Ramboll in the 2010s
In the 2010s, Ramboll crossed the Atlantics and got a solid foothold in the US market. Multi-discipline projects within sustainability and liveable places have become a core offering.
Crossing the Atlantic
In December 2014, Ramboll announced the acquisition of the US-based global consultancy, ENVIRON, adding more than 1,500 environmental and health science specialists in 23 countries, with 800 of those in the US.
The acquisition propelled Ramboll into the global elite within environmental services, moving the company into the global Top 10 environmental consultancies, and representing a major step in becoming truly global.
From the beginning of this decade, Ramboll has actively sought to broaden the company’s competencies and geographical spread. 2014 saw this objective become a reality with a total of 2,168 new colleagues joining the company globally - meaning that as of 1 January 2015 Ramboll had more than 12,300 employees.
Back then, Ramboll CEO, Jens-Peter Saul explained: “Strengthening our portfolio within environmental services and expanding into new attractive regions, specifically North America, has been a strategic priority for us since 2012. The acquisition of ENVIRON is an important milestone in fulfilling this ambition. We are creating a fantastic platform for future growth and Ramboll is moving closer to becoming a truly global consultancy.”
The ENVIRON acquisition, which became effective from 1 January 2015, was a big boost to Ramboll’s American presence, but it didn’t stop there. In December 2018, the company announced another major US-based acquisition when 900 US-based experts from OBG joined Ramboll.
With the new acquisition doubling its size in the US, Ramboll established a new Principal Business Unit for the Americas covering the US, Canada, Mexico and Brazil with services in water, energy, environment and health. And in 2019, the Americas became Ramboll’s largest geography in terms of revenue.
Bringing nature back
In April 2019, the Jurong Lakeside Gardens in Singapore was opened to the public. The Gardens offers a unique recreational experience and is a perfect example of a sustainable vision brought to life. Ramboll has undertaken the design in close collaboration with the client, and the project has been very well received by the public.
Once a mangrove swamp. Then urban decay. Now the Jurong region, in the South-Western part of Singapore, is being developed into a unique destination for business and leisure called the Jurong Lake District. The Jurong Lakeside Gardens, as the main recreational area, is the first phase of in the redevelopment of this new district.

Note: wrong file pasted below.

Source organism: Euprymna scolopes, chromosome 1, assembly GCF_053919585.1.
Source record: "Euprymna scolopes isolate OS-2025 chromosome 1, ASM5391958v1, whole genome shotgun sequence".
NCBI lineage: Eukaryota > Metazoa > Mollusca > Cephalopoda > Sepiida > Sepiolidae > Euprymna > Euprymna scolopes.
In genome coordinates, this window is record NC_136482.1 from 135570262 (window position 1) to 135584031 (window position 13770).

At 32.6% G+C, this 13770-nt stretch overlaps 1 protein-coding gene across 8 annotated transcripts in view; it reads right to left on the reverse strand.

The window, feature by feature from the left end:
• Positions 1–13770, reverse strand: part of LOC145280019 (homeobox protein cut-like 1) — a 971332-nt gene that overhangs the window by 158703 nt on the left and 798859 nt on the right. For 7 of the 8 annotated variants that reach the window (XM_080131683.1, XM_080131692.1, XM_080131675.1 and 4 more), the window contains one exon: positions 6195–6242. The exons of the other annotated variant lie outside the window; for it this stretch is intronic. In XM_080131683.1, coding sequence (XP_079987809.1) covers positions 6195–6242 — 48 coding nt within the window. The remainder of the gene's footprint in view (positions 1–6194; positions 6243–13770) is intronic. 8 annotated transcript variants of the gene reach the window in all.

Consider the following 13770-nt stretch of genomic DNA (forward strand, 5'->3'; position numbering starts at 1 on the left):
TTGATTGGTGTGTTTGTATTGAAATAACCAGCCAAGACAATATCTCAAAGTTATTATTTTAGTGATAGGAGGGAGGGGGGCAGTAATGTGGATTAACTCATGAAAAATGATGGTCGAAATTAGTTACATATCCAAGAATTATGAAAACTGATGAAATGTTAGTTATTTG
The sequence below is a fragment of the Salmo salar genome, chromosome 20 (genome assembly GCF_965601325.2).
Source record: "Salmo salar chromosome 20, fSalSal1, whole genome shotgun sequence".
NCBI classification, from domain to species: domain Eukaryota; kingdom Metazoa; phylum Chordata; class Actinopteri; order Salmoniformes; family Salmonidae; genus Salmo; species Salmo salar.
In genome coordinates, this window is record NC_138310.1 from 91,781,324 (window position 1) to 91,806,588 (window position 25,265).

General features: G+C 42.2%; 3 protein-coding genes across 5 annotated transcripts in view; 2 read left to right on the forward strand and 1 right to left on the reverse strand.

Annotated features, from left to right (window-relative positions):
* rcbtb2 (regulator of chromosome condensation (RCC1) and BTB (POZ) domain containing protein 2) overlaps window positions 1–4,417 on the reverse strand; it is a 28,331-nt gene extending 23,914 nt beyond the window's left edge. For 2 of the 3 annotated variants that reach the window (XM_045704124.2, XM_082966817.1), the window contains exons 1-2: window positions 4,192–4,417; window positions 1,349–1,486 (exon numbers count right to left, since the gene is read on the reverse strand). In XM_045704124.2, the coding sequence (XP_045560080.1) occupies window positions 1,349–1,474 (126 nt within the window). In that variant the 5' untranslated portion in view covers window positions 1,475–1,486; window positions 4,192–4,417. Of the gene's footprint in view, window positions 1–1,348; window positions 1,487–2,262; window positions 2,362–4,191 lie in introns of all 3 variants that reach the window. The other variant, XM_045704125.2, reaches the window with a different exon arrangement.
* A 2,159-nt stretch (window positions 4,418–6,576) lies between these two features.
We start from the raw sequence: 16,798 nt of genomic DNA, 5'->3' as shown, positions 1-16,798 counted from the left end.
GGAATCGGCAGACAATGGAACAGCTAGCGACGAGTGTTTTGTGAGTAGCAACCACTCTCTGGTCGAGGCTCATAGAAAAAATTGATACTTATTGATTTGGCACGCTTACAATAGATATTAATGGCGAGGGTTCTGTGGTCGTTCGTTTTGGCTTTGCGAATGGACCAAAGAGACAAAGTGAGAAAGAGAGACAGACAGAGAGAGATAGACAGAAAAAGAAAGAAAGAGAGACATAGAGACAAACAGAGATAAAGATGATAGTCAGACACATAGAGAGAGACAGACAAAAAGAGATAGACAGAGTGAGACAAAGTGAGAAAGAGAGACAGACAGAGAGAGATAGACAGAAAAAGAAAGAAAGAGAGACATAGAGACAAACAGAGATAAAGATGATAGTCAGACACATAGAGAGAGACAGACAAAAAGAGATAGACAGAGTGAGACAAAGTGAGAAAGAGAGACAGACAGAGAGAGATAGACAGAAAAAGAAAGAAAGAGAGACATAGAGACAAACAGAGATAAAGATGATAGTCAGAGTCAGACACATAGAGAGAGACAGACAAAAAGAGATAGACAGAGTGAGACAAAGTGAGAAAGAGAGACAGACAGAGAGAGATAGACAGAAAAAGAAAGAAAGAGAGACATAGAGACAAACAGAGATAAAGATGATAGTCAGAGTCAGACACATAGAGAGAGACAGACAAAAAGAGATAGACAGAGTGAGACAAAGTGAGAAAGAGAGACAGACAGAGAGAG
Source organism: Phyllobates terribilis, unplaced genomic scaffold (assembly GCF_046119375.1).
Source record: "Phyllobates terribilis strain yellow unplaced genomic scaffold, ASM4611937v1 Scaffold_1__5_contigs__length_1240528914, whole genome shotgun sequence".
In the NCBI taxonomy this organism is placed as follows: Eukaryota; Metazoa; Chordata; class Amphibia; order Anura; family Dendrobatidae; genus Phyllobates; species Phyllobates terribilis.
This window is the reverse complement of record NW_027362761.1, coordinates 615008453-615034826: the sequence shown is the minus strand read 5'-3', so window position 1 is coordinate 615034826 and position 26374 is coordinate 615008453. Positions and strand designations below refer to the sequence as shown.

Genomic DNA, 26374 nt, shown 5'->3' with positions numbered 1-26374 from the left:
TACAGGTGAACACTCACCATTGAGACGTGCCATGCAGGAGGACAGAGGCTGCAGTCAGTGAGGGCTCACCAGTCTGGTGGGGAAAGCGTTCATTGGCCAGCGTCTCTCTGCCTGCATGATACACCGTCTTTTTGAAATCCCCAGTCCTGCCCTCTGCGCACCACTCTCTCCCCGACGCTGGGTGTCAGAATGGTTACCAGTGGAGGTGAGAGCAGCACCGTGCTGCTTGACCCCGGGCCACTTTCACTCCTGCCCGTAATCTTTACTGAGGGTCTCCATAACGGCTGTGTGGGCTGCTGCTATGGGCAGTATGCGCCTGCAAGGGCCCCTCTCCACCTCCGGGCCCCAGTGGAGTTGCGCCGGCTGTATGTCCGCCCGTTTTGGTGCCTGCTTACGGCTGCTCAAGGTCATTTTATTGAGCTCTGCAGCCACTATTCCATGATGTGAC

The vision of the Jurong Lakeside Gardens is to use existing lost landscape elements and to transform them into sustainable features by rebuilding and creating disappearing habitats include grasslands, islands, riverine forest and freshwater swamp.
To reuse all fallen trees in the development, by repurposing them into landscape features such as bird hides and bird platforms, site furnishing like habitat logs, pathway kerbs, or nature trail features, which all is in line with Ramboll’s ambition to help drive a sustainable transition towards a more resource-efficient future.
The garden aims to restore the landscape heritage, which acts as a canvas for people, animals and plants to co-exist, interact and bring mutual benefits. Now, this vision has become a reality and the garden literally offers something to everyone.
The Jurong Lakeside Gardens is just one example of how Ramboll is contributing to the sustainable development of societies. 75 years ago, we started with steel and concrete, but today as a multidisciplinary sustainable consultancy, Ramboll also has deep knowledge within water, environment, transport, architecture and landscaping.
In 2013, Ramboll acquired Atelier Dreiseitl and thereby extended our climate adaption engineering with ground-breaking landscape architecture expertise. The result can be seen at Jurong Lakeside Gardens. In 2019, world-class architects Henning Larsen, also joined Ramboll. Their declared principle to not only look at individual buildings but also the wider context is demonstrated by projects such as Vejlands Quarter which merges traditional Danish urban and rural typologies to create a hybrid neighbourhood that balances city and nature.
Such projects also contribute to liveability. The concept of liveability is often applied to entire cities, but for people to experience liveability in their daily lives, it also needs to take account of smaller scale physical spaces. For this reason, we see places as urban spaces, neighbourhoods, or even streets and buildings as well as the infrastructure that allows a liveable place to function.
This in turn requires a broader view of what it takes to achieve liveability from long-term, holistic masterplans to infrastructure, architecture, digitalisation and social inclusion. At Ramboll, we call it “creating liveable places for people.”
Celebrating 75 years